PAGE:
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To George Washington from Major General John Sullivan, 14 February 1778

From Major General John Sullivan

Camp Valley Forge Feb. [14] 1778.

Dear General,

After combating with all the elements and contending with every disappointment and misfortune I have so far completed the bridge that little remains but what may be done in two or three days after the plank is ready and the weather will permit.1 It will be of no use to keep the carpenters longer at the bridge until the weather is favourable and the plank is prepared. The erecting and securing the bridge I was determined to complete before I requested your Excellency to grant me leave of absence from the army; but the unusual inclemency of the weather forces me to leave it in its present situation, and beg leave of absence. This I am under the necessity of doing and though my reasons may be new, they are perhaps not of the less weight. I have been most faithfully serving the public four years without paying the least attention to my private interest. My losses in the service have been great and repeated, for which I am not likely to receive the least satisfaction. Since I left Boston I have been principally in a separate department where I have had all the expense but none of the profits allowed to commanders in a separate post. Congress have allowed me fifteen eight pences per day. This would almost purchase two bowls of grog for the support of myself and family.2 And when with the other general officers I presented a memorial for a reasonable allowance, Congress told us in general orders, or rather desired your Excellency to tell us, that they meant to do us justice from the first of January last, but that they would not meddle with any thing antecedent to that time. Perhaps the same rules of justice were not in force last year as may be this. Possibly some persons more disposed to speak evil of dignities than myself might say that the adopting a new rule in future is full evidence of their being conscious of the injustice of the former regulations and proves that they have discovered an injury which they refuse to redress. During the present contest I have lived principally on my own private fortune, which though not large was once amply sufficient for myself; but will not much longer afford me a sufficient fund for supply unless I pay more attention to it than I have been able to do for some years past. I find it therefore absolutely necessary therefore to visit my family to give the necessary directions respecting the management of my affairs in my absence. I know that some others may complain of the same usage and plead the same necessity in some degree, but none of them have been exposed to equal loss and expense; whatever may be their feelings I have only been taught to feel and judge for myself. I wish not to complain for others nor have I an inclination that my own complaints or necessities should be made public or become a foundation for complaints in others. It is enough for me to know that the fund which has supported me in the army will no longer do it unless I have an opportunity of regulating those domestic concerns which may afford me that subsistence which my services in the field will not. I think I shall need no arguments to persuade those Americans with whom I am acquainted that I have ever exerted myself in behalf of my country, but I cannot consent to become a pensioner and depend for subsistence on the will of persons whose favours are largely showered on those who have done least and who treat with contempt those men who have endured every fatigue and despised every danger to secure the liberties of their country. I shall endeavour if my business will permit me to return to the army by the commencement of the campaign if not there are others, who have plentifully shared the favours of Congress who may supply my place till my return, or forever if thought best for the interest of America.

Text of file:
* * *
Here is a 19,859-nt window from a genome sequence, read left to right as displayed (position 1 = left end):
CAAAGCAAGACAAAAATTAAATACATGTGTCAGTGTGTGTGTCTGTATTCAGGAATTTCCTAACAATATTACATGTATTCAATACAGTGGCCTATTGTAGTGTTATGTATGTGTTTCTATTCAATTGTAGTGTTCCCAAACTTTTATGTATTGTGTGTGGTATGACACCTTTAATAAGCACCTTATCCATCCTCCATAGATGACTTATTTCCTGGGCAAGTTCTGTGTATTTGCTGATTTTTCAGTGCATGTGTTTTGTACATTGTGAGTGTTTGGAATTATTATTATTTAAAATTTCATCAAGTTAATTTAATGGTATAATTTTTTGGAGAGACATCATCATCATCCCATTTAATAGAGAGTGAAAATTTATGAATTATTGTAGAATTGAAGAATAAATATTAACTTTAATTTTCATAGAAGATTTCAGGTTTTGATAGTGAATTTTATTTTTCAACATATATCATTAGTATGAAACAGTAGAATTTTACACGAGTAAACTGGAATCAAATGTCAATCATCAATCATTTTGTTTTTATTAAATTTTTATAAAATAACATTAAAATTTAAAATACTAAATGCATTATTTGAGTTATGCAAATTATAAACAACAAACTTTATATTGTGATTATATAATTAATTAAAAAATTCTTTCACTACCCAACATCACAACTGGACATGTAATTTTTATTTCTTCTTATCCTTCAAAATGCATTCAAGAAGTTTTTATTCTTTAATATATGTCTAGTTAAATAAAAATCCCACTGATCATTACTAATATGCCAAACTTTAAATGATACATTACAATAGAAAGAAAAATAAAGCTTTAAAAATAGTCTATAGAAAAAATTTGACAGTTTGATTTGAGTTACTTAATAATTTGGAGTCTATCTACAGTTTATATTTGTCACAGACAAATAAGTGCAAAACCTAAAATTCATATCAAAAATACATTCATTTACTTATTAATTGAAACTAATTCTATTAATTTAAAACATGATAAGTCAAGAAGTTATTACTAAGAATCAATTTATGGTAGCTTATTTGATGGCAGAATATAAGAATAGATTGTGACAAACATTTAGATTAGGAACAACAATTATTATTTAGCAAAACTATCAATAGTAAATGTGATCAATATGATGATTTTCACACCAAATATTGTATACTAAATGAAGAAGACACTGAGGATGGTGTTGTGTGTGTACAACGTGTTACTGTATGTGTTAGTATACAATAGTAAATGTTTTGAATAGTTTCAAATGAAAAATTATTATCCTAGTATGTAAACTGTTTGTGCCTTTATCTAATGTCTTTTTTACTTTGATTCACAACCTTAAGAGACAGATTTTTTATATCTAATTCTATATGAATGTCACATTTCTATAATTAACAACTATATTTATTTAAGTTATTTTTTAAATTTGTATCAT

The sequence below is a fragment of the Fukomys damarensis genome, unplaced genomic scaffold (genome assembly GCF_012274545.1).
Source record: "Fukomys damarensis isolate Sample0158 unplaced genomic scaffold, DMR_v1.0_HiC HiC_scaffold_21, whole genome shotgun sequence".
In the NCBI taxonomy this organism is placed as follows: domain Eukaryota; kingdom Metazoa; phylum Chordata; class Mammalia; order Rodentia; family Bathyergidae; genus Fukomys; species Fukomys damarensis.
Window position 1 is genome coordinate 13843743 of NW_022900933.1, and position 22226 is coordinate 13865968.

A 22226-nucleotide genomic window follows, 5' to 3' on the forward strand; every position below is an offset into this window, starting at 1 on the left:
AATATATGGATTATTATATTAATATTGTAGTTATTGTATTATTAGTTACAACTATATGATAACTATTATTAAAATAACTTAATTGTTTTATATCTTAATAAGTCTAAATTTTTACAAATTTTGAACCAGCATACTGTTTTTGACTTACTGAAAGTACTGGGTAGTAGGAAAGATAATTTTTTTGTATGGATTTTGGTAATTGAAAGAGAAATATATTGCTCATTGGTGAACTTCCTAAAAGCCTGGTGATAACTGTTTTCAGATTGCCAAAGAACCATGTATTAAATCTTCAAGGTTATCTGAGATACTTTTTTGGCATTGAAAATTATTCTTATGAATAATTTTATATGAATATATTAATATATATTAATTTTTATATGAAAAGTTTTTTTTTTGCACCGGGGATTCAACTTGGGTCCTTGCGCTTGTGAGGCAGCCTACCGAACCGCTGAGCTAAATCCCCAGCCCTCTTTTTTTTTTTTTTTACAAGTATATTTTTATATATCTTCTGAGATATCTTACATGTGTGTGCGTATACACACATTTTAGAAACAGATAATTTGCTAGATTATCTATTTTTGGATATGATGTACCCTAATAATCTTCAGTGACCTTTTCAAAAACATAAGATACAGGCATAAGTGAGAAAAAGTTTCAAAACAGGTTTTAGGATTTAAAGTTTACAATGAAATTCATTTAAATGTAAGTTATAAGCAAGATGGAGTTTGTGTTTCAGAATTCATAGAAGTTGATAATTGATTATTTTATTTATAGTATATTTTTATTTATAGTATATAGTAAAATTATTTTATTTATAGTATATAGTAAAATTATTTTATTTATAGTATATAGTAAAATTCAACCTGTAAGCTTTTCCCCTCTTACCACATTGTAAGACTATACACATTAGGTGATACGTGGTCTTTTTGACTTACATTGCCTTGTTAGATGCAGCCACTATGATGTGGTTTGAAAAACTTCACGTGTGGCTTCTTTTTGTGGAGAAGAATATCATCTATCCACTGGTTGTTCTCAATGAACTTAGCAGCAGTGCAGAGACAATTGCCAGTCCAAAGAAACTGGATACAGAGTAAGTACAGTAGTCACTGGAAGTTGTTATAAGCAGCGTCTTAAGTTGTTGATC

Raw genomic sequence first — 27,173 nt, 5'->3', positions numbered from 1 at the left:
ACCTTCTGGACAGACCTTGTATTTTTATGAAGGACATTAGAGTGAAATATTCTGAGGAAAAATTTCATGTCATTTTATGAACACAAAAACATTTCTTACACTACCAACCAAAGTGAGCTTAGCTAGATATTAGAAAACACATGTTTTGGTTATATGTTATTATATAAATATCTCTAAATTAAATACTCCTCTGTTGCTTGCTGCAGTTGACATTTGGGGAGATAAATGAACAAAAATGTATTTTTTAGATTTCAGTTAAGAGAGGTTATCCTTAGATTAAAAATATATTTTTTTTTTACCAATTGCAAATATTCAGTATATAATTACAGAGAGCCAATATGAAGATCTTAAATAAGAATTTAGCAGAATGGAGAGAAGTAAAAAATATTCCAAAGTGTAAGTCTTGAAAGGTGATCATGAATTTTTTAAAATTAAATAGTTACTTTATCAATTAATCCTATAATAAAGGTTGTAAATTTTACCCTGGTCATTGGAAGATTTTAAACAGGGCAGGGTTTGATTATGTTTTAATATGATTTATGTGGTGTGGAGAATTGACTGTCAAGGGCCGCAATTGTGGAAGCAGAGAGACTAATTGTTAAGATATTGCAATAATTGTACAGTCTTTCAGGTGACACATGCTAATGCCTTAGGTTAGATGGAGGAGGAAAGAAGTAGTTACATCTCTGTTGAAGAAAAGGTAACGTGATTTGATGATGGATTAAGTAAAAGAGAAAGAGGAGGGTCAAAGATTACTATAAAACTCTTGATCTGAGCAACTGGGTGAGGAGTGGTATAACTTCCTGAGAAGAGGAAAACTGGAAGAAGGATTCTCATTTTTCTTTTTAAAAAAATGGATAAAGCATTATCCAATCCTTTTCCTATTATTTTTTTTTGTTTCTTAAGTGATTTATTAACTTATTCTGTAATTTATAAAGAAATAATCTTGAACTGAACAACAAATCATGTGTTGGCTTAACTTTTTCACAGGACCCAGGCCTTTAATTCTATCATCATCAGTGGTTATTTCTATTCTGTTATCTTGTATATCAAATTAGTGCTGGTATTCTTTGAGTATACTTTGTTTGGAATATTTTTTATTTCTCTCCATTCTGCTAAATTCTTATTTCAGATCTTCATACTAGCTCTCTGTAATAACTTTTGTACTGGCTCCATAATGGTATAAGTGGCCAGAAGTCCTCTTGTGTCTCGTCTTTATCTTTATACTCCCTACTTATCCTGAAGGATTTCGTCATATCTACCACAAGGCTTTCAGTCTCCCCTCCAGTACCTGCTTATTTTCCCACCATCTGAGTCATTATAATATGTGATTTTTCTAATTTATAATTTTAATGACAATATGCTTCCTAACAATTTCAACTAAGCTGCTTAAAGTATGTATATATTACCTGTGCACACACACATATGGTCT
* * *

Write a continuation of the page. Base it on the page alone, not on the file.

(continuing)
I beg your Excellency’s answer as soon as may be. and have the honour to be with the most sincere wishes for your Excellency’s success and happiness, your most obedient servant

Jno. Sullivan.

Copy, DLC: Peter Force Collection.

1For the bridge being constructed over the Schuylkill River at Fatland Ford, see General Orders, 22 Dec. 1777, n. 1., and Sullivan to GW, 27 Dec. 1777.

2Congress had resolved on 16 June 1775 “That the pay of each of the Major generals be one hundred and sixty-six dollars per month” and “That when any of these act in a separate department, he be allowed, for his pay and expence, three hundred and thirty-two dollars per month” (JCC description begins Worthington Chauncey Ford et al., eds. Journals of the Continental Congress, 1774-1789. 34 vols. Washington, D.C., 1904–37. description ends , 2:93). Sullivan complained to John Adams on 28 May 1777 that “You will please to Recollect That all my Wages and Rations Amount with the Rations of my Aid De Conges to about Seven Dollars pr Day. That will purchase me 3½ Bottles of wine pr Day at the present price of 2 Dollars pr Bottle. I am oblidged to Expend Seven or Eight and Maintain my family in other Articles at my own Expence. At this Rate I am Sure to be Ruined as well in Estate as in Constitution” (Adams Papers description begins Robert J. Taylor et al., eds. Papers of John Adams. 17 vols. to date. Cambridge, Mass., and London, 1977–. description ends , 5:210). Adams replied on 3 June: “What shall I say, about raising the Pay of General Officers? Our Revenue! sir, our Revenue! What will become of it, and of Us?” (ibid., 215).

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